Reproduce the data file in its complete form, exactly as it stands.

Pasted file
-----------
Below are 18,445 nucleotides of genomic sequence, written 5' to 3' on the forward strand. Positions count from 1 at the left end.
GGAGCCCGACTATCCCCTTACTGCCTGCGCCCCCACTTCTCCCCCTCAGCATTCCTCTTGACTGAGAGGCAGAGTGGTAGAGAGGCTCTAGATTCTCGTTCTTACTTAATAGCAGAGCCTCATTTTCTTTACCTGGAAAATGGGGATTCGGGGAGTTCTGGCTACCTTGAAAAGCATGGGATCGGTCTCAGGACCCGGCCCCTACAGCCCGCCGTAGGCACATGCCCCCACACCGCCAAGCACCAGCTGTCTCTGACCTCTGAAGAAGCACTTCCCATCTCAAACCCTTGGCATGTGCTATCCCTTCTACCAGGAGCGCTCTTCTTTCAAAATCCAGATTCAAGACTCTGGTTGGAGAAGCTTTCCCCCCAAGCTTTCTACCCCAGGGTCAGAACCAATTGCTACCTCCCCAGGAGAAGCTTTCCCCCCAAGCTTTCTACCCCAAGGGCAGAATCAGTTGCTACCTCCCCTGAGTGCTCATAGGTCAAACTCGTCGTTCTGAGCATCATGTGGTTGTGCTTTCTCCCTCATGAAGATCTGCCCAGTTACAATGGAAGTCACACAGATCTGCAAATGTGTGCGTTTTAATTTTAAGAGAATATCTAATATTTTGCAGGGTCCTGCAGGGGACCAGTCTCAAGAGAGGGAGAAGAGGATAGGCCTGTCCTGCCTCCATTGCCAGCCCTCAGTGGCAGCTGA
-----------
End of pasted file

Below are 18,445 nucleotides of genomic sequence, written 5' to 3' on the forward strand. Positions count from 1 at the left end.
GGAGCCCGACTATCCCCTTACTGCCTGCGCCCCCACTTCTCCCCCTCAGCATTCCTCTTGACTGAGAGGCAGAGTGGTAGAGAGGCTCTAGATTCTCGTTCTTACTTAATAGCAGAGCCTCATTTTCTTTACCTGGAAAATGGGGATTCGGGGAGTTCTGGCTACCTTGAAAAGCATGGGATCGGTCTCAGGACCCGGCCCCTACAGCCCGCCGTAGGCACATGCCCCCACACCGCCAAGCACCAGCTGTCTCTGACCTCTGAAGAAGCACTTCCCATCTCAAACCCTTGGCATGTGCTATCCCTTCTACCAGGAGCGCTCTTCTTTCAAAATCCAGATTCAAGACTCTGGTTGGAGAAGCTTTCCCCCCAAGCTTTCTACCCCAGGGTCAGAACCAATTGCTACCTCCCCAGGAGAAGCTTTCCCCCCAAGCTTTCTACCCCAAGGGCAGAATCAGTTGCTACCTCCCCTGAGTGCTCATAGGTCAAACTCGTCGTTCTGAGCATCATGTGGTTGTGCTTTCTCCCTCATGAAGATCTGCCCAGTTACAATGGAAGTCACACAGATCTGCAAATGTGTGCGTTTTAATTTTAAGAGAATATCTAATATTTTGCAGGGTCCTGCAGGGGACCAGTCTCAAGAGAGGGAGAAGAGGATAGGCCTGTCCTGCCTCCATTGCCAGCCCTCAGTGGCAGCTGA